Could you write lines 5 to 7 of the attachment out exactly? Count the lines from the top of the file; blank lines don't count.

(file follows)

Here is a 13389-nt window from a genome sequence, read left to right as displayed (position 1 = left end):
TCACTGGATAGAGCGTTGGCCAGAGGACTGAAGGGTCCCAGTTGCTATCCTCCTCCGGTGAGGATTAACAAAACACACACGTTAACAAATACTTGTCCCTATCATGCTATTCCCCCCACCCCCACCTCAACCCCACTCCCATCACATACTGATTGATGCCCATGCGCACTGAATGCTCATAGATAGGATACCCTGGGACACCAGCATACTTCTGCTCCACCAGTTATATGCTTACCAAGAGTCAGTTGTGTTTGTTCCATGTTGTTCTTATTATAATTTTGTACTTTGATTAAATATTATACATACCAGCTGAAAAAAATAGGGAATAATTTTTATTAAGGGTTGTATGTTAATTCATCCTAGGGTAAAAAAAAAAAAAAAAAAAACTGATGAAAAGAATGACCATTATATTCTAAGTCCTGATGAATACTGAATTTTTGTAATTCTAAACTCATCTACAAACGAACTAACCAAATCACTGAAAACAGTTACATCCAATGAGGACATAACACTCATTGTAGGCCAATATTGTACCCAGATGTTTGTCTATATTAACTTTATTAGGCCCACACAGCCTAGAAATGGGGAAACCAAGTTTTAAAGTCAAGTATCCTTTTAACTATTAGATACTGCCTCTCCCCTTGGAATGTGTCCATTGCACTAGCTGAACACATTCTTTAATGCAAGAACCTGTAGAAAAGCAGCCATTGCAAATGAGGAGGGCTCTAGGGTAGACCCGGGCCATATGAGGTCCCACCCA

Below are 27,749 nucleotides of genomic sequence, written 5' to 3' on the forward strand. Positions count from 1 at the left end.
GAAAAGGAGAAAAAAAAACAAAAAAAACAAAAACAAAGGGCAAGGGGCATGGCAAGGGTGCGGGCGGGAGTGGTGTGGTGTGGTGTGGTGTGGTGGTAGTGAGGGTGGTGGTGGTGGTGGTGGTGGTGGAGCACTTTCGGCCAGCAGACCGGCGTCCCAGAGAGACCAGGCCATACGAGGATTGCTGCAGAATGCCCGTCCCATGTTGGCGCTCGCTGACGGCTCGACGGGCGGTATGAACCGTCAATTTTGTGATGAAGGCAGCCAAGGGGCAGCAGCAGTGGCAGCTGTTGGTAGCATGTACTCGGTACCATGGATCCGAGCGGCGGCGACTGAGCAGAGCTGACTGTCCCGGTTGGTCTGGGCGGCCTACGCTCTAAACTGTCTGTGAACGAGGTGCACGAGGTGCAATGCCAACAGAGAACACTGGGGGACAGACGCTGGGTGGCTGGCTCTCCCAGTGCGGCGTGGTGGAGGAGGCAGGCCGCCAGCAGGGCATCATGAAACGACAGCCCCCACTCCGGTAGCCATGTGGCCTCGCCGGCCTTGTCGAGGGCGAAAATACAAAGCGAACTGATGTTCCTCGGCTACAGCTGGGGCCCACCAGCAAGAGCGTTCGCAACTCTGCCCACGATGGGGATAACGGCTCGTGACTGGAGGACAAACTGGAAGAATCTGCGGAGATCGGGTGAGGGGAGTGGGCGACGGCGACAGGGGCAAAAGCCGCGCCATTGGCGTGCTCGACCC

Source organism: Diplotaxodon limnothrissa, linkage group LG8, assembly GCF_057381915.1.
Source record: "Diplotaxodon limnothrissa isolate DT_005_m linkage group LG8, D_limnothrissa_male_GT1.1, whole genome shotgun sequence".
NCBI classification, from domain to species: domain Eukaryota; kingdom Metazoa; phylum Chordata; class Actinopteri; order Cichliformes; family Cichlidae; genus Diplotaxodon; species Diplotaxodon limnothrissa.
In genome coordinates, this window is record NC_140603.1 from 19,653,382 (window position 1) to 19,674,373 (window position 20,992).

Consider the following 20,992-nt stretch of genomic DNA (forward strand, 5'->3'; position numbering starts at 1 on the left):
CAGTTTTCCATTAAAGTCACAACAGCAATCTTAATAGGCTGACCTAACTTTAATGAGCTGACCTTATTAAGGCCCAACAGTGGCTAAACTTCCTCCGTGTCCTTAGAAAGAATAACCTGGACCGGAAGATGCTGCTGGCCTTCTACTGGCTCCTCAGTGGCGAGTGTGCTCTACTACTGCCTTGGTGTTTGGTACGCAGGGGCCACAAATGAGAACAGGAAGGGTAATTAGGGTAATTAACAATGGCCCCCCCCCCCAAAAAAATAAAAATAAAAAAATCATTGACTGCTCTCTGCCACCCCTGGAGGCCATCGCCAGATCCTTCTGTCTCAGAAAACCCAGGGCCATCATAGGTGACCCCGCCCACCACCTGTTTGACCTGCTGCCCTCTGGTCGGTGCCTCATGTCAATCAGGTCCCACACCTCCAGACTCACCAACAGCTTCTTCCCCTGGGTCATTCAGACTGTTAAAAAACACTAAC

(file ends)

Source organism: Diplotaxodon limnothrissa, linkage group LG8, assembly GCF_057381915.1.
Source record: "Diplotaxodon limnothrissa isolate DT_005_m linkage group LG8, D_limnothrissa_male_GT1.1, whole genome shotgun sequence".
NCBI classification, from domain to species: domain Eukaryota; kingdom Metazoa; phylum Chordata; class Actinopteri; order Cichliformes; family Cichlidae; genus Diplotaxodon; species Diplotaxodon limnothrissa.